Thursday, November 17, 2016

5th Grade Reductive Prints, and Drawing Challenges

It's feast or famine with me.  I don't know how some folks manage to blog all the time.  Do they not have life stuff that happens?  Do they sleep?  I'm looking at going to our Thanksgiving break, and I'm determined to post some stuff that we've done this semester.  Gearing up to start Choice- Based Art in the second semester, we are doing all kinds of challenges so that we've used our various art supplies/mediums prior to me letting them loose with the whole Art Room at their disposal. 

The first major challenge after the drawing challenge of our sketchbook covers was to make reductive foam prints.  I showed them a PowerPoint on intaglio printing, and discussed how Styrofoam printmaking is sort of like intaglio, since we scratch our image into our plates.  If you're interested in the PowerPoint, you can email me at

We started out by doing a mind map in our sketchbooks.  Given a choice of 6-7 words, students developed a four-pronged mind map that had four legs/words and led to at least four degrees of separation from the beginning word they chose.  Their choices were:  courage, laughter, honesty, morning, curious, quiet, green.  Here's an example of one student's mind map:

If they wanted to, they could have more than 4 words off from the original word, and they could go more than  4 degrees of separation.  This student chose to make her print about clothes.  
The students all agreed that having the mind map really made a difference in how they chose their subject matter for their prints.  This was a great way to get them to think in new directions and to choose something that had some real meaning to them.  It made for some interesting choices.

Once they got their ideas solidified, they drew a picture of their planned print on a half-sheet of copy paper. The foam plates we were using were 6" x 12," so they it helped them to know what size their picture would be for their print.  I reminded them to keep from making too many little details, as they did not translate well onto the printing plate later on.   They also had to make sure that they made any words backwards, as they would be printed forwards when they pulled the print.  Most of them used tracing paper to make their drawings, if they wanted to put words on their plates.  I tried to discourage it, though, as it's so easy to make the mistake of putting one letter backwards...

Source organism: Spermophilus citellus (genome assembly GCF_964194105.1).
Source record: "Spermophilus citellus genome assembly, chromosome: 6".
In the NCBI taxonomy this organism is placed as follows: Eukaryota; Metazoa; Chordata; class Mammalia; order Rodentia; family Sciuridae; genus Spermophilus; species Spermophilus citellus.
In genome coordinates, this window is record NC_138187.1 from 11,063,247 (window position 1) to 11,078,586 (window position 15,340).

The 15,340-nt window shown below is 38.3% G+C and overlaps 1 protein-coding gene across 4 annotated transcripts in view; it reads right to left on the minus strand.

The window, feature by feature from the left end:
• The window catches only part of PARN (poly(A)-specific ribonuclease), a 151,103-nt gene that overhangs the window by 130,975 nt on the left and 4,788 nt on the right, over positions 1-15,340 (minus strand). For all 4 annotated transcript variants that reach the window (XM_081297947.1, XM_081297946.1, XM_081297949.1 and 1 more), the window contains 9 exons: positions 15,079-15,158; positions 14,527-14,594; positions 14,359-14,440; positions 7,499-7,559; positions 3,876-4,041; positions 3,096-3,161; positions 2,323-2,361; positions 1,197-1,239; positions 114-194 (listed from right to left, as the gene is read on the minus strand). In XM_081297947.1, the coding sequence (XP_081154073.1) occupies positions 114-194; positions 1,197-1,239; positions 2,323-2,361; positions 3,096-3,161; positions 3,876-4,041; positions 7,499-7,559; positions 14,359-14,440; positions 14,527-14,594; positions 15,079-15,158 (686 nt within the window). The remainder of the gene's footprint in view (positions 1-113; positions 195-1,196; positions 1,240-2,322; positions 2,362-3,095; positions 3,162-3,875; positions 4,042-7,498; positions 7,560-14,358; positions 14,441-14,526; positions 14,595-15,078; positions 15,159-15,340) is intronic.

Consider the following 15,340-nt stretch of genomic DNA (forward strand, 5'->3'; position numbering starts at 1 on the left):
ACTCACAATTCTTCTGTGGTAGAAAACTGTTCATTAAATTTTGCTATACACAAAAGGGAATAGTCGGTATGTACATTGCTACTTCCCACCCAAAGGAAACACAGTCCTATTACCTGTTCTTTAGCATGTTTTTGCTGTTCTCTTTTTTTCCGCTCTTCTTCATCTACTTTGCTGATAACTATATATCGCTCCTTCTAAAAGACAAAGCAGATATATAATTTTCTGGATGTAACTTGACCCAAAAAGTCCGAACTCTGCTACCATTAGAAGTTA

Once they got their drawing finished, I gave them a foam plate and a ballpoint pen.  They put their drawing on top of the plate and then traced, with a lot of pressure, onto the plate. Afterward, they went back and retraced their lines on the plate, so that it would be deep enough to keep from getting filled with ink.
Sometimes the ballpoint pen does not leave a mark with the ballpoint ink, but as long as the image is pressed deeply, that doesn't really matter.
They began their printing process.  I like to use phone books and catalogs to put the printing plates on when they are inking; it keeps the table from being a crazy mess.  Once they finish inking, they have to turn the page for the next person.  
I set up two colors on one side of the table, two colors on the other side, and a third color at a different table.  Kids go up to the colors they need, ink their plates at the inking table, and then take the plate back to their own table and bray it on the paper there.  It keeps things from getting wildly messy.  They're responsible for keeping their own area cleaned up, and they get points off for lots of smudges.

When they have inked their plate once, they cut away anything that they want to stay that color, or they cut out things they want to make another color--either way works.  Below is an example of how it works. 

I actually took this off of the internet, but it explains it all quite nicely.  I apologize to whomever it belongs--there was no citation.  If it's yours, please let me know!

Here are some of the works the 5th graders produced. 

The kids did a great job.  They worked so hard to get good, clean prints.  Afterward, we had a gallery walk--the students took their best print, their original drawing, and their mind map and put it neatly on the table top where they sat, and set up a space for their peers to come look at the process they used to make their prints.  They were all impressed with each others' work and we had some great conversation about the process, the difficulties, and the rewards of developing a plan for their artwork before executing it. 
The gallery walk

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